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Transgenerational selection driven by divergent ecological impacts of hybridizing lineages

Nature Ecology & Evolutionvolume 1pages17571765 (2017) | Download Citation


Dynamic interactions between ecological conditions and the phenotypic composition of populations likely play an important role in evolution, but the direction and strength of these feedbacks remain difficult to characterize. We investigated these dynamics across two generations of threespine sticklebacks from two evolutionary lineages undergoing secondary contact and hybridization. Independently manipulating the density and lineage of adults in experimental mesocosms led to contrasting ecosystem conditions with strong effects on total survival in a subsequent generation of juveniles. Ecosystem modifications by adults also varied the strength of selection on competing hybrid and non-hybrid juveniles. This variation in selection indicated (1) a negative eco-evolutionary feedback driven by lineage-specific resource depletion and dependence and (2) a large performance advantage of hybrid juveniles in depleted environments. This work illustrates the importance of interactions between phenotype, population density and the environment in shaping selection and evolutionary trajectories, especially in the context of range expansion with secondary contact and hybridization.

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We thank M. Lürig, G. Antoniazza, E. Birnstiel, L. Catalano, K. Müller, A. Taverna, E. Schäffer, F. Brunner, D. Hohmann and D. Steiner for major contributions to fish breeding and care, as well as experimental set-up, maintenance and sampling. We thank K. Lucek, S. Mwaiko and C. Schmid for assistance with microsatellite genotyping, and D. Marques and M. McGee for input on the study system and experimental design. S. Robert, P. Kathriner and B. Kienholz provided laboratory facilities and infrastructure support. We thank M. Rheinhof for access to sampling sites on Lake Constance.

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Author notes

    • Rebecca J. Best

    Present address: School of Earth Sciences and Environmental Sustainability, Northern Arizona University, Flagstaff, AZ, 86011, USA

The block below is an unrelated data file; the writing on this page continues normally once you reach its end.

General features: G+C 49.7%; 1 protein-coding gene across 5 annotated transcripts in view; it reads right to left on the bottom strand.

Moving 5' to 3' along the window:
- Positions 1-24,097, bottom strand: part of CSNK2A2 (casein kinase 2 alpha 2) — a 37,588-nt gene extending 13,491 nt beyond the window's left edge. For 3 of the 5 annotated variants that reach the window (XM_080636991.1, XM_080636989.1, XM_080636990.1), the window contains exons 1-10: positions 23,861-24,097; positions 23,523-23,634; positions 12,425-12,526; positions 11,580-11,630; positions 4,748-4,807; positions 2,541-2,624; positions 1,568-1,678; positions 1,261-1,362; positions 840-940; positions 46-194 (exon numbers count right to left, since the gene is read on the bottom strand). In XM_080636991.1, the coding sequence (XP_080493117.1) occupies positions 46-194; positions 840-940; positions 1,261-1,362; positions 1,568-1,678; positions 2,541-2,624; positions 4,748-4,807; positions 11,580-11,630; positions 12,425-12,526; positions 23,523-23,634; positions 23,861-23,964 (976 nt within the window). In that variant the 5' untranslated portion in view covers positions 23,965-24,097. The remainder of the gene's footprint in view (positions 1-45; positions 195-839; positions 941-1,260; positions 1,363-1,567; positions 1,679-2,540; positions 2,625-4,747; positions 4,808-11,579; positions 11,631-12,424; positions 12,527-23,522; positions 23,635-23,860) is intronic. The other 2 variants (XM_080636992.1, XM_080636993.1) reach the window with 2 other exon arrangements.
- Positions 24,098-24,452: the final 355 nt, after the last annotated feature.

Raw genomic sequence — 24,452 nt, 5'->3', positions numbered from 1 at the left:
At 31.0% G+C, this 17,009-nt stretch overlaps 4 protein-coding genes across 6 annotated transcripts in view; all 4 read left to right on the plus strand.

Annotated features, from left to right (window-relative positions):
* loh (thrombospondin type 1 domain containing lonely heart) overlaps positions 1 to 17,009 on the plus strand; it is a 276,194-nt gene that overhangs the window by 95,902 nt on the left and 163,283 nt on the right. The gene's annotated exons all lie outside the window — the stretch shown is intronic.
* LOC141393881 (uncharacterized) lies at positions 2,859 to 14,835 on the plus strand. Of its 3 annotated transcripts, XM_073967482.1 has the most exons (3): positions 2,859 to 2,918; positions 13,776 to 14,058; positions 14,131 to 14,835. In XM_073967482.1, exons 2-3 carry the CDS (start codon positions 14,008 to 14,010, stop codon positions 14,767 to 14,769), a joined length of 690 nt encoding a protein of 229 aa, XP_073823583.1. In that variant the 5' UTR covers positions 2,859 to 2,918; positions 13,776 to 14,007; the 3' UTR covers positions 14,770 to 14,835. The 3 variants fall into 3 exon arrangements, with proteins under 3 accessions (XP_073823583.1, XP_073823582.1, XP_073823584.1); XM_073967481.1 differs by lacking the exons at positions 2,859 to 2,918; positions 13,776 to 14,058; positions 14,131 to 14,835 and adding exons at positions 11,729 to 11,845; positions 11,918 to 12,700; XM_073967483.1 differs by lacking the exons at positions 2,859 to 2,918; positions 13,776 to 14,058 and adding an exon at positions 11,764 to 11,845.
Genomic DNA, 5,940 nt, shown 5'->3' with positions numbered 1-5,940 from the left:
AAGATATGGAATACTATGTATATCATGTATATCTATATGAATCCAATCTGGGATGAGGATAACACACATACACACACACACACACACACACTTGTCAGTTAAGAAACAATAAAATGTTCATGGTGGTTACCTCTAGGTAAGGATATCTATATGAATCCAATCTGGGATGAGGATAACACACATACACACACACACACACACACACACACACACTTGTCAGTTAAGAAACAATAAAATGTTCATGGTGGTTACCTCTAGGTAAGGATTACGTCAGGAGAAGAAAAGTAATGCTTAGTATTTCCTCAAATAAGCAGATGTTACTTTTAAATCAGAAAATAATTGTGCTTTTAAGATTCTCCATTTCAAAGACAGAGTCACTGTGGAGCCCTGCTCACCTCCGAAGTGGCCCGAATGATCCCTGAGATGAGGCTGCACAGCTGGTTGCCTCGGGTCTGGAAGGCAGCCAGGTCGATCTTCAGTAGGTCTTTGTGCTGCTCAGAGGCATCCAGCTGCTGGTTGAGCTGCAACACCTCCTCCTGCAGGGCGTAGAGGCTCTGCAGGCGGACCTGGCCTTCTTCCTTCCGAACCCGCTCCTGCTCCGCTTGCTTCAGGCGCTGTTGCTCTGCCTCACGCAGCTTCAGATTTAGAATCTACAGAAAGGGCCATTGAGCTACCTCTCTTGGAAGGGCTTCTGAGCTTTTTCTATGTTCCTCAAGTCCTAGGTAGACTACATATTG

• Jaime M. Anaya-Rojas

    Present address: Department of Biological Science, Florida State University, Tallahassee, FL, 32306, USA


  1. Department of Aquatic Ecology & Center for Ecology, Evolution and Biogeochemistry, Eawag, 6047, Kastanienbaum, Switzerland

    • Rebecca J. Best
    • , Jaime M. Anaya-Rojas
    • , Dominik W. Schmid
    •  & Blake Matthews
  2. Department of Fish Ecology and Evolution & Center for Ecology, Evolution and Biogeochemistry, Eawag, 6047, Kastanienbaum, Switzerland

    • Rebecca J. Best
    • , Jaime M. Anaya-Rojas
    • , Miguel C. Leal
    •  & Ole Seehausen
  3. Institute of Ecology and Evolution, University of Bern, 3012, Bern, Switzerland

    • Jaime M. Anaya-Rojas
    •  & Ole Seehausen


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B.M., J.M.A.-R., O.S. and R.J.B. designed the core experiment. R.J.B. and J.M.A.-R. carried out the experiment. M.C.L. designed and carried out the isotopic analysis, and D.W.S. provided supplementary data on feeding efficiency. R.J.B. analysed the data and wrote the manuscript with substantial contributions and revisions from all authors.

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The authors declare no competing finacial interests.

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Correspondence to Rebecca J. Best.

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